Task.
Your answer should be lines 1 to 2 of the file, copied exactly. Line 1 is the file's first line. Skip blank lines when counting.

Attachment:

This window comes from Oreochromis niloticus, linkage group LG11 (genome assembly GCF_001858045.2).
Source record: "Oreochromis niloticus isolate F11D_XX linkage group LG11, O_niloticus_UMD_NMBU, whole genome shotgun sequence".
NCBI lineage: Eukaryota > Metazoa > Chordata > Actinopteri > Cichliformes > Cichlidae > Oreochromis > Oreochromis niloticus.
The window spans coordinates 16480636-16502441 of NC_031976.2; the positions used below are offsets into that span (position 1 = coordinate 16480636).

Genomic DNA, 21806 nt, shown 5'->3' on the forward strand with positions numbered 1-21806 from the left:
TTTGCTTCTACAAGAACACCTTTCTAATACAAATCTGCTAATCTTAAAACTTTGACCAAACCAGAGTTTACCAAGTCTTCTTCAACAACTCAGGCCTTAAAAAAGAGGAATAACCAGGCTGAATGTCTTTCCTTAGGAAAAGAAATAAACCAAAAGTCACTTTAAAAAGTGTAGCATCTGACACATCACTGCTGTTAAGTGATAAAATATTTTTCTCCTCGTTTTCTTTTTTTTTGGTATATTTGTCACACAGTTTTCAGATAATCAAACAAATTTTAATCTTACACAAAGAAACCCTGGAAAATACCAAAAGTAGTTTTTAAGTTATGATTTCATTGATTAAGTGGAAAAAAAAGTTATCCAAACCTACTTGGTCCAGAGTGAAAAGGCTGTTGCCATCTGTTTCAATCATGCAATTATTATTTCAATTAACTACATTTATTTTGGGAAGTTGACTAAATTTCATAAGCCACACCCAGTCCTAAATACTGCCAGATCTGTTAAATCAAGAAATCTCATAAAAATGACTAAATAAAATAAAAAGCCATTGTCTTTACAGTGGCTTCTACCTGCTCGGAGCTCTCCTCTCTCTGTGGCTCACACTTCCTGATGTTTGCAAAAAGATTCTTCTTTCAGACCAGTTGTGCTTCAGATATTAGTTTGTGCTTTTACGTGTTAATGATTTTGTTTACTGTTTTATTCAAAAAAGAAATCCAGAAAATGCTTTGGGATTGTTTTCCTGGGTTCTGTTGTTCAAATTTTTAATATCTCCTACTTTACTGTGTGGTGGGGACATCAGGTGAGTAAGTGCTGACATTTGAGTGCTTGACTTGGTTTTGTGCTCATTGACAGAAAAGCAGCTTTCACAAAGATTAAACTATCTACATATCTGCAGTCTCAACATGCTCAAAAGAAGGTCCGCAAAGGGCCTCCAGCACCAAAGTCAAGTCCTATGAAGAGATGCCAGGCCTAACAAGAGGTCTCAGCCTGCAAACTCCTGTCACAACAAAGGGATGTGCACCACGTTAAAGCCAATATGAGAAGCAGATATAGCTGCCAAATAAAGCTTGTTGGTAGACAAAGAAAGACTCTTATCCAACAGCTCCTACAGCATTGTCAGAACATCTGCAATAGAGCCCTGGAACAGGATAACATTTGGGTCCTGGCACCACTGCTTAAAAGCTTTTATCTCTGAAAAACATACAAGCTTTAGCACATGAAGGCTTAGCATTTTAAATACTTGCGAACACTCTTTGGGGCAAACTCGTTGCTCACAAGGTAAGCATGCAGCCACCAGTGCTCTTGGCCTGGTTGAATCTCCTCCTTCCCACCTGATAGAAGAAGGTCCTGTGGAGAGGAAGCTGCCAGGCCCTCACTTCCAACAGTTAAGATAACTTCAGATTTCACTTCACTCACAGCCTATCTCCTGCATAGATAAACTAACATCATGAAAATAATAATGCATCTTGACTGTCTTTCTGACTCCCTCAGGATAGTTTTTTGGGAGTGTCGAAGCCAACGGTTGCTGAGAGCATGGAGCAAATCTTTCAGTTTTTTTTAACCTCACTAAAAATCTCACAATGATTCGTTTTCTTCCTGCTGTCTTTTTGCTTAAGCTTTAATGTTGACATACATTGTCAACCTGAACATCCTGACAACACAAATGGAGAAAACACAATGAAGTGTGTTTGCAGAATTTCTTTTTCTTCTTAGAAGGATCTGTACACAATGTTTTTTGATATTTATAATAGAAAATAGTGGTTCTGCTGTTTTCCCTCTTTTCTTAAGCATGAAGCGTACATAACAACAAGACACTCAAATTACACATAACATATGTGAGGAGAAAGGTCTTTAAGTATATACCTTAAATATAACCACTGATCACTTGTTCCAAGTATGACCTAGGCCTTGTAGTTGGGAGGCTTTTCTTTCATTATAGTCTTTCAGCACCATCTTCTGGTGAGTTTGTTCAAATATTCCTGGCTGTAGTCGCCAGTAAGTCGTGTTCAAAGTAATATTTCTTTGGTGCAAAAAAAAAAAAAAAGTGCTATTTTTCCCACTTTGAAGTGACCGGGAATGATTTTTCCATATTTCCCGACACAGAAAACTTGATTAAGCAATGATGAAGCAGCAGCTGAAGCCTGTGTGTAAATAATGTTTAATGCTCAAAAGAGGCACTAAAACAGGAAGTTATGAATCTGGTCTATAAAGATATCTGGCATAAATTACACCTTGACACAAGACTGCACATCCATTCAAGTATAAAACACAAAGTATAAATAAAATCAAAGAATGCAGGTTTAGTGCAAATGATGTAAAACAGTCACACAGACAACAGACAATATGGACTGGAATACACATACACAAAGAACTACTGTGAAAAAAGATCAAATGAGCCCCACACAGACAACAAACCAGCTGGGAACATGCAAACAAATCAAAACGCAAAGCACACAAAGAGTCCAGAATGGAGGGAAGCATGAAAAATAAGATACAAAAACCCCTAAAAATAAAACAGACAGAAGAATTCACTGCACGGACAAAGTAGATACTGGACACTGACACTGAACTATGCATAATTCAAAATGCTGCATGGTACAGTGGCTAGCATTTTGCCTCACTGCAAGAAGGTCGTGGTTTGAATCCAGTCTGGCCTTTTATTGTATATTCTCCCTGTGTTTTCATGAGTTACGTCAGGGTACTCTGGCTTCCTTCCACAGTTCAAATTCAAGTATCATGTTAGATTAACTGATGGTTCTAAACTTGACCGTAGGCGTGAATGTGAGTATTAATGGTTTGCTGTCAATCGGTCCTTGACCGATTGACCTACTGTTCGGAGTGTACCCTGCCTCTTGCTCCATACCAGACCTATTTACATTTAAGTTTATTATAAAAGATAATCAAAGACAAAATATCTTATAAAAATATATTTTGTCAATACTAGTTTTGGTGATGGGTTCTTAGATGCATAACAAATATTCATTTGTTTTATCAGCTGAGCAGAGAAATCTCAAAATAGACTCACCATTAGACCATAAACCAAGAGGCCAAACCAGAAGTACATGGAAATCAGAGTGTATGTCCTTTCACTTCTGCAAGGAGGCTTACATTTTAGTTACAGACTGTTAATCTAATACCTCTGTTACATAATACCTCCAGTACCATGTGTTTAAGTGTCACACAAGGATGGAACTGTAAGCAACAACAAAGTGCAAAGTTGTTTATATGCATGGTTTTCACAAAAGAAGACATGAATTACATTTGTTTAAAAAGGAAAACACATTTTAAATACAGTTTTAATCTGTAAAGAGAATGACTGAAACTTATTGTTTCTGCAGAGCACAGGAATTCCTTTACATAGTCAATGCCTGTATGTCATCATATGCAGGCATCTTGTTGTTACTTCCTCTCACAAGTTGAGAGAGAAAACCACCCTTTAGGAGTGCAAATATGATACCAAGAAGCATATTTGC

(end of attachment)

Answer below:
This window comes from Oreochromis niloticus, linkage group LG11 (genome assembly GCF_001858045.2).
Source record: "Oreochromis niloticus isolate F11D_XX linkage group LG11, O_niloticus_UMD_NMBU, whole genome shotgun sequence".